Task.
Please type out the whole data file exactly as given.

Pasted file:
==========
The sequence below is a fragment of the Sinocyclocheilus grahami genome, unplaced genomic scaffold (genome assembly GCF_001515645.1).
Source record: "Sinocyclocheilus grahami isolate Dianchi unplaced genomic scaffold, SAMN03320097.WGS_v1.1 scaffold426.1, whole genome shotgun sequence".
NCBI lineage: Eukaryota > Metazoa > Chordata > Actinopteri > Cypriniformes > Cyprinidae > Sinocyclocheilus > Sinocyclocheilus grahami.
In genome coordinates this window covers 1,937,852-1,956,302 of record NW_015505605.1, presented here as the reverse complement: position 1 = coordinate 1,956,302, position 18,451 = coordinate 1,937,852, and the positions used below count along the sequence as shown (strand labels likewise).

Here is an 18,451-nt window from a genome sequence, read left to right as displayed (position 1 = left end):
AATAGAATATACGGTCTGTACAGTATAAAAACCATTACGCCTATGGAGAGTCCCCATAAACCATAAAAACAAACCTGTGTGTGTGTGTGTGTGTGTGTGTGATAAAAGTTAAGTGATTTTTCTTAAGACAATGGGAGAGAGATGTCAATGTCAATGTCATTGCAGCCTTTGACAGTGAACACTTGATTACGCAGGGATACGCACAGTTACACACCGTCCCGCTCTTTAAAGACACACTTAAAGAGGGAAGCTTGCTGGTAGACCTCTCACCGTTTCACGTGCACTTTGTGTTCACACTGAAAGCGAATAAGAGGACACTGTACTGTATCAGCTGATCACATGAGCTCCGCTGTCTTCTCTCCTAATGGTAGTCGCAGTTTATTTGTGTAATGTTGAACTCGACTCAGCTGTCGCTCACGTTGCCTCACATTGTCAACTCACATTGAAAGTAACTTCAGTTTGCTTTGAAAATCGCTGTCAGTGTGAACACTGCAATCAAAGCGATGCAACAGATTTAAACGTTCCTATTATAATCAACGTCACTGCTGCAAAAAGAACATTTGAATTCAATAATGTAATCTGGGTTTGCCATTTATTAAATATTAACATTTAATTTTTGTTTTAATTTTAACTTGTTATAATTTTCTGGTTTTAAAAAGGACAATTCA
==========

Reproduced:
The sequence below is a fragment of the Sinocyclocheilus grahami genome, unplaced genomic scaffold (genome assembly GCF_001515645.1).
Source record: "Sinocyclocheilus grahami isolate Dianchi unplaced genomic scaffold, SAMN03320097.WGS_v1.1 scaffold426.1, whole genome shotgun sequence".
NCBI lineage: Eukaryota > Metazoa > Chordata > Actinopteri > Cypriniformes > Cyprinidae > Sinocyclocheilus > Sinocyclocheilus grahami.
In genome coordinates this window covers 1,937,852-1,956,302 of record NW_015505605.1, presented here as the reverse complement: position 1 = coordinate 1,956,302, position 18,451 = coordinate 1,937,852, and the positions used below count along the sequence as shown (strand labels likewise).

Here is an 18,451-nt window from a genome sequence, read left to right as displayed (position 1 = left end):
AATAGAATATACGGTCTGTACAGTATAAAAACCATTACGCCTATGGAGAGTCCCCATAAACCATAAAAACAAACCTGTGTGTGTGTGTGTGTGTGTGTGTGATAAAAGTTAAGTGATTTTTCTTAAGACAATGGGAGAGAGATGTCAATGTCAATGTCATTGCAGCCTTTGACAGTGAACACTTGATTACGCAGGGATACGCACAGTTACACACCGTCCCGCTCTTTAAAGACACACTTAAAGAGGGAAGCTTGCTGGTAGACCTCTCACCGTTTCACGTGCACTTTGTGTTCACACTGAAAGCGAATAAGAGGACACTGTACTGTATCAGCTGATCACATGAGCTCCGCTGTCTTCTCTCCTAATGGTAGTCGCAGTTTATTTGTGTAATGTTGAACTCGACTCAGCTGTCGCTCACGTTGCCTCACATTGTCAACTCACATTGAAAGTAACTTCAGTTTGCTTTGAAAATCGCTGTCAGTGTGAACACTGCAATCAAAGCGATGCAACAGATTTAAACGTTCCTATTATAATCAACGTCACTGCTGCAAAAAGAACATTTGAATTCAATAATGTAATCTGGGTTTGCCATTTATTAAATATTAACATTTAATTTTTGTTTTAATTTTAACTTGTTATAATTTTCTGGTTTTAAAAAGGACAATTCA